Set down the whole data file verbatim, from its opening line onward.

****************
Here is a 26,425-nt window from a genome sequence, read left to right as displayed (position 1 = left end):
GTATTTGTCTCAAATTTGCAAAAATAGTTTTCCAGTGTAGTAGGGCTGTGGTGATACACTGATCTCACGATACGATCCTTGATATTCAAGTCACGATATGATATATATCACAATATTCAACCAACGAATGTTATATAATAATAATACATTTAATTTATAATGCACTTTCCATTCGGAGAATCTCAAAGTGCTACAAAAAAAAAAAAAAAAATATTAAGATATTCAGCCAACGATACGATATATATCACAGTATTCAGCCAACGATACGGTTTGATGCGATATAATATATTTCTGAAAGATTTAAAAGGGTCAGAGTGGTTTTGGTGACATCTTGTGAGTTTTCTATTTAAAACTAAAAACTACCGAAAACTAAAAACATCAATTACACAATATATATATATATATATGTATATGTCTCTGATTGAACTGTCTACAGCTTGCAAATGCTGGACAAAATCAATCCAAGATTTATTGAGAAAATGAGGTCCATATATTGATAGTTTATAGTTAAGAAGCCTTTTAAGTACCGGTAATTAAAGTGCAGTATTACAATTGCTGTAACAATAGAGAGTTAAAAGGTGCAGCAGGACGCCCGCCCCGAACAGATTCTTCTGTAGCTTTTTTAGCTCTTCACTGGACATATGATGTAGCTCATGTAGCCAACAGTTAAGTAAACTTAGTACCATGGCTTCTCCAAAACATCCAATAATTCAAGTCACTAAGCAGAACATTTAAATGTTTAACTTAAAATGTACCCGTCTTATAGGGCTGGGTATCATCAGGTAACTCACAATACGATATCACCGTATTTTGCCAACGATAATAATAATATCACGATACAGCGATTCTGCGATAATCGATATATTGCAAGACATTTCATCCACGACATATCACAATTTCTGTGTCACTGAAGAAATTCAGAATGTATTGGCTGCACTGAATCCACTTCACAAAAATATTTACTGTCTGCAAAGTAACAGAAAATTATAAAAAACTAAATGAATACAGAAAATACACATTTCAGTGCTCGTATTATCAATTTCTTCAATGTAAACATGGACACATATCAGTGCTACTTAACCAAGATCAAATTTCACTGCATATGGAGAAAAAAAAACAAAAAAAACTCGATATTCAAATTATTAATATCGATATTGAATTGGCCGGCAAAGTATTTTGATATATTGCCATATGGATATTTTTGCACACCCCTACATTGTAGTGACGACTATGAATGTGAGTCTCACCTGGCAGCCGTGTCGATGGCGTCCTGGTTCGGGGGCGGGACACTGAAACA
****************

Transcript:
Here is a 26,425-nt window from a genome sequence, read left to right as displayed (position 1 = left end):
GTATTTGTCTCAAATTTGCAAAAATAGTTTTCCAGTGTAGTAGGGCTGTGGTGATACACTGATCTCACGATACGATCCTTGATATTCAAGTCACGATATGATATATATCACAATATTCAACCAACGAATGTTATATAATAATAATACATTTAATTTATAATGCACTTTCCATTCGGAGAATCTCAAAGTGCTACAAAAAAAAAAAAAAAAATATTAAGATATTCAGCCAACGATACGATATATATCACAGTATTCAGCCAACGATACGGTTTGATGCGATATAATATATTTCTGAAAGATTTAAAAGGGTCAGAGTGGTTTTGGTGACATCTTGTGAGTTTTCTATTTAAAACTAAAAACTACCGAAAACTAAAAACATCAATTACACAATATATATATATATATATGTATATGTCTCTGATTGAACTGTCTACAGCTTGCAAATGCTGGACAAAATCAATCCAAGATTTATTGAGAAAATGAGGTCCATATATTGATAGTTTATAGTTAAGAAGCCTTTTAAGTACCGGTAATTAAAGTGCAGTATTACAATTGCTGTAACAATAGAGAGTTAAAAGGTGCAGCAGGACGCCCGCCCCGAACAGATTCTTCTGTAGCTTTTTTAGCTCTTCACTGGACATATGATGTAGCTCATGTAGCCAACAGTTAAGTAAACTTAGTACCATGGCTTCTCCAAAACATCCAATAATTCAAGTCACTAAGCAGAACATTTAAATGTTTAACTTAAAATGTACCCGTCTTATAGGGCTGGGTATCATCAGGTAACTCACAATACGATATCACCGTATTTTGCCAACGATAATAATAATATCACGATACAGCGATTCTGCGATAATCGATATATTGCAAGACATTTCATCCACGACATATCACAATTTCTGTGTCACTGAAGAAATTCAGAATGTATTGGCTGCACTGAATCCACTTCACAAAAATATTTACTGTCTGCAAAGTAACAGAAAATTATAAAAAACTAAATGAATACAGAAAATACACATTTCAGTGCTCGTATTATCAATTTCTTCAATGTAAACATGGACACATATCAGTGCTACTTAACCAAGATCAAATTTCACTGCATATGGAGAAAAAAAAACAAAAAAAACTCGATATTCAAATTATTAATATCGATATTGAATTGGCCGGCAAAGTATTTTGATATATTGCCATATGGATATTTTTGCACACCCCTACATTGTAGTGACGACTATGAATGTGAGTCTCACCTGGCAGCCGTGTCGATGGCGTCCTGGTTCGGGGGCGGGACACTGAAACA